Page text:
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I'm having a small issue with argparse. I have an option xlim which is the xrange of a plot. I want to be able to pass numbers like -2e-5. However this does not work - argparse interprets this is a positional argument. If I do -0.00002 it works - argparse reads it as a negative number. Is it possible to have able to read in -2e-3?

The code is below, and an example of how I would run it is:

./blaa.py --xlim -2.e-3 1e4 

If I do the following it works:

./blaa.py --xlim -0.002 1e4 

The code:

parser.add_argument('--xlim', nargs = 2,
                  help = 'X axis limits',
                  action = 'store', type = float, 
                  default = [-1.e-3, 1.e-3])

Whilst I can get it to work this way I would really rather be able to use scientific notation. Anyone have any ideas?


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Does quoting -2e-5 help? –  nmichaels Jan 26 '12 at 21:00
According to code.google.com/p/argparse/issues/detail?id=37 it should have been fixed. Check whether the version of argparse you have is newer or same. –  favoretti Jan 26 '12 at 21:03
@nmichaels Hi, do you mean like "-2e-5"? It doesn't work unfortunately, I think it still interprets it as an argument. The exact error from ./blah.py -xlim "-.2e-5" 1e5 is --xlim: expected 2 argument(s). If I use \- it thinks its a string and then complains because it should be a float –  user1027686 Jan 26 '12 at 21:05
Yeah, this doesn't appear to have been fixed. However, it only affects options which have more than one argument and can be negative. Irritating workaround is to use --xlower and --xupper with the quoted notation: --xlower="-1.e-3". That works –  Chris Jan 26 '12 at 21:08
@favoretti Hi - I just tried v1.2 and it still an issue. –  user1027686 Jan 26 '12 at 21:18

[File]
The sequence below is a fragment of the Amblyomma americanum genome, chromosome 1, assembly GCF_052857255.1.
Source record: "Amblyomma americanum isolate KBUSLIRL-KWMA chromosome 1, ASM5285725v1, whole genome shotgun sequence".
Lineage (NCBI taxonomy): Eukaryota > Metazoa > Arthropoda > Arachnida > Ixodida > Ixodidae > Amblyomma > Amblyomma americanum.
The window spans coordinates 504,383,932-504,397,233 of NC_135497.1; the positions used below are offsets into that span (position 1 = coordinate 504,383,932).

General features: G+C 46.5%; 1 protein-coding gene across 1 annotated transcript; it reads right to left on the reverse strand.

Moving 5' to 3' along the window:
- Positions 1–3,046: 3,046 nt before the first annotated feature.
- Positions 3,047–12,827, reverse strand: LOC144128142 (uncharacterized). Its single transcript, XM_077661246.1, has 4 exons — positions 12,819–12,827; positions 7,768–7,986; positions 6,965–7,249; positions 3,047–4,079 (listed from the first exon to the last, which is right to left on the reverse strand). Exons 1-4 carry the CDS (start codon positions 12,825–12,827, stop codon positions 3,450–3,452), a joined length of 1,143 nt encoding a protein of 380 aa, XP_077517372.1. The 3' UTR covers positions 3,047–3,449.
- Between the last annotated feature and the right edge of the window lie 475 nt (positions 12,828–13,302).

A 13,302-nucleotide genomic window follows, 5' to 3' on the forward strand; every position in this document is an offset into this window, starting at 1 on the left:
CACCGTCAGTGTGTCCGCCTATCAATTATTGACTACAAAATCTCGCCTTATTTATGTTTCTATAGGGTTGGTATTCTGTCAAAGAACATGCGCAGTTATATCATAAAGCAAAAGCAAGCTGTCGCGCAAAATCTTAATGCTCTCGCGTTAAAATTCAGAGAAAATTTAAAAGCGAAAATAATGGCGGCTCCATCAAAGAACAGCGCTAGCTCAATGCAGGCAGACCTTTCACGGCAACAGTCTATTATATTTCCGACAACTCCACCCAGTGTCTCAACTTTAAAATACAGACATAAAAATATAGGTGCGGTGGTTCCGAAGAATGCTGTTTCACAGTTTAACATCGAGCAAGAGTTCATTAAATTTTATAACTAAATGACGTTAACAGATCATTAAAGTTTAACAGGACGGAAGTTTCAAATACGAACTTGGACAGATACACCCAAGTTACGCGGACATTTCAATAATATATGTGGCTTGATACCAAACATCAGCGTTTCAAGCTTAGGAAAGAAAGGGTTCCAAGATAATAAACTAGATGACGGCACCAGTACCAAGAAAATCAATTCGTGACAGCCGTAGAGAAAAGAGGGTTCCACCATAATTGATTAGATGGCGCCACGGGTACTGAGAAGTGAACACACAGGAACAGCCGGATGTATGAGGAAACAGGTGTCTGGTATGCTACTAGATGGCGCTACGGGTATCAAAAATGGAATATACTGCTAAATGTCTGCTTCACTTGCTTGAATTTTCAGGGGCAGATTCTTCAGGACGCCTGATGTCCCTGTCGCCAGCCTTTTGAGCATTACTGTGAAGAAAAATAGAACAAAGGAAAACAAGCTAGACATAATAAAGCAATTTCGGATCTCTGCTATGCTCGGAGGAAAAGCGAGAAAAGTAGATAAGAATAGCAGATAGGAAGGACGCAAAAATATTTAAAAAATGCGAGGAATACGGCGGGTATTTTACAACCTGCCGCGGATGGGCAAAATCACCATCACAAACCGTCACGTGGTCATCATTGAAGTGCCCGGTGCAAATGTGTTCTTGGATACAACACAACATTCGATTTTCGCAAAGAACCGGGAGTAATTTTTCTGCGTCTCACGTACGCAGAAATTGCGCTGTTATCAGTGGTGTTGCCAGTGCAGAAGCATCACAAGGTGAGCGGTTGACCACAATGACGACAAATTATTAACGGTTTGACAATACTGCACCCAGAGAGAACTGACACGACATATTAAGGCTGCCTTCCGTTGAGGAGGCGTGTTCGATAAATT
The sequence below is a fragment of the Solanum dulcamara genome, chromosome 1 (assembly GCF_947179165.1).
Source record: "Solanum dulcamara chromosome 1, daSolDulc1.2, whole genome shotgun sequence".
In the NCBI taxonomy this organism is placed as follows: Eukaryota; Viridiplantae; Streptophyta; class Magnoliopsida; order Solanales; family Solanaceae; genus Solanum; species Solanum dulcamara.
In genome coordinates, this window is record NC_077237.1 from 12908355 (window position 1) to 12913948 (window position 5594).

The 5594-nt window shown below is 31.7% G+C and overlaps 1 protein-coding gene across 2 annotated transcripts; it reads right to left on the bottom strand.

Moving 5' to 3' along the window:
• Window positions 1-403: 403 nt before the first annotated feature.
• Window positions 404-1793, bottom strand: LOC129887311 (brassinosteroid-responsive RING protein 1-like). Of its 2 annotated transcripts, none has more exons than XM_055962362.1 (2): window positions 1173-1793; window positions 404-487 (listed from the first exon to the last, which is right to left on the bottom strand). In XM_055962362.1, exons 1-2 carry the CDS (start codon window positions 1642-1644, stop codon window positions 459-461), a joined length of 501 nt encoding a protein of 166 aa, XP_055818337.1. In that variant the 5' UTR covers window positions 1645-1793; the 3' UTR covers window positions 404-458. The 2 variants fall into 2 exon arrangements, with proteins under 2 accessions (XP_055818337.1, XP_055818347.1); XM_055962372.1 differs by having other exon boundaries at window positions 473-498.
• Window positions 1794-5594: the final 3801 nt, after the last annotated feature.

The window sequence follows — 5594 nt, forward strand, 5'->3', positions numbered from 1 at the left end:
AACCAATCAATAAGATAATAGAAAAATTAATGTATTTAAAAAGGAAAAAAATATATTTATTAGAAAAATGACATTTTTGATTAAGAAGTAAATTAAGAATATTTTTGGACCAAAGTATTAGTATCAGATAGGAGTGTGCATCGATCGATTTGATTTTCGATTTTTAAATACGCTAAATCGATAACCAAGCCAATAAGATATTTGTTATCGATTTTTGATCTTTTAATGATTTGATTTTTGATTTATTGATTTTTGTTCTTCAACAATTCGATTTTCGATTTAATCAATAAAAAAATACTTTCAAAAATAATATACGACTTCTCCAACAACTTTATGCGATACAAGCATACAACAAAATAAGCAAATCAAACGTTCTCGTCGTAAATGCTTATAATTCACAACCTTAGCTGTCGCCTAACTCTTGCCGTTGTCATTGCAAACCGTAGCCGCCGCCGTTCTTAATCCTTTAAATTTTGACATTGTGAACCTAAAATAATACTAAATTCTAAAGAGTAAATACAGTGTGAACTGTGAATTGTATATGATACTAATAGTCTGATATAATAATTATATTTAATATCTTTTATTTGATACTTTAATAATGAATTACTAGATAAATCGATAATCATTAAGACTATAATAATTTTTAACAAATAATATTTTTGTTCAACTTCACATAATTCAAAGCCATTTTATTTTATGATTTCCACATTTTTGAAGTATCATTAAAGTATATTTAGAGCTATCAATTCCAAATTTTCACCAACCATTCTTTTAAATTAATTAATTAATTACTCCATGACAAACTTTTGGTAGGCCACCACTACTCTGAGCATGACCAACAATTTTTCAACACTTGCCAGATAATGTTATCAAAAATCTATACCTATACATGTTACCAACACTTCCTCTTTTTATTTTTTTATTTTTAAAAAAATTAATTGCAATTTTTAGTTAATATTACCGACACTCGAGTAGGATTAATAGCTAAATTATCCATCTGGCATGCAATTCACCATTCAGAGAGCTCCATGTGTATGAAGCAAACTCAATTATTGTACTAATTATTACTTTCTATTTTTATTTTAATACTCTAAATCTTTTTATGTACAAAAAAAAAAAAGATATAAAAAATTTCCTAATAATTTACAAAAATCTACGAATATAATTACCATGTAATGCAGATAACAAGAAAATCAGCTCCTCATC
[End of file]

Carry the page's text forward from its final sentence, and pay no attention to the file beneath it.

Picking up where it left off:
4 Answers 4

up vote 8 down vote accepted

As already pointed out by the comments, the problem is that a - prefix is parsed as an option instead of as an argument. One way to workaround this is change the prefix used for options with prefix_chars argument:

import argparse

parser = argparse.ArgumentParser(prefix_chars='@')
parser.add_argument('@@xlim', nargs = 2,
                  help = 'X axis limits',
                  action = 'store', type = float,
                  default = [-1.e-3, 1.e-3])
print parser.parse_args()

Example output:

$ ./blaa.py @@xlim -2.e-3 1e4
Namespace(xlim=[-0.002, 10000.0])

Edit: Alternatively, you can keep using - as separator, pass xlim as a single value and use a function in type to implement your own parsing:

import argparse

def two_floats(value):
    values = value.split()
    if len(values) != 2:
        raise argparse.ArgumentError
    values = map(float, values)
    return values

parser = argparse.ArgumentParser()
                  help = 'X axis limits',
                  action = 'store', type=two_floats,
                  default = [-1.e-3, 1.e-3])
print parser.parse_args()

Example output:

$ ./blaa.py --xlim "-2e-3 1e4"
Namespace(xlim=[-0.002, 10000.0])
share|improve this answer
I really wanted to keep the - as the separator so I did a crude parsing of sys.argv before I called parse_args(). The way I did it is in a comment above, but your way is much better. Thanks! –  user1027686 Jan 27 '12 at 14:11

If you are up to modifying argparse.py itself, you could change the negative number matcher to handle scientific notation:

In class _ActionsContainer.__init__()

self._negative_number_matcher = _re.compile(r'^-(\d+\.?|\d*\.\d+)([eE][+\-]?\d+)?$')

Or after creating the parser, you could set parser._negative_number_matcher to this value. This approach might have problems if you are creating groups or subparsers, but should work with a simple parser.

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One workaround I've found is to quote the value, but adding a space. That is,

./blaa.py --xlim " -2.e-3" 1e4

This way argparse won't think -2.e-3 is an option name because the first character is not a hyphen-dash, but it will still be converted properly to a float because float(string) ignores spaces on the left.

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nice! Worked for me in a completely different language / environment also –  Jason O'Neil Jul 18 '13 at 12:45
I made a little preprocessor that scans sys.argv for "xlim" and adds a space to the beginning (via your answer). I put this before the call to argparse, and it seems to be working well... for indx in range(len(sys.argv) - 1): if 'xlim' in sys.argv[indx]: sys.argv[indx + 1] = ' {0}'.format(sys.argv[indx + 1]) –  jeremiahbuddha Aug 27 '13 at 17:45

Here is the code that I use. (It is similar to jeremiahbuddha's but it answers the question more directly since it deals with negative numbers.)

Put this before calling argparse.ArgumentParser()

for i, arg in enumerate(sys.argv):
  if (arg[0] == '-') and arg[1].isdigit(): sys.argv[i] = ' ' + arg
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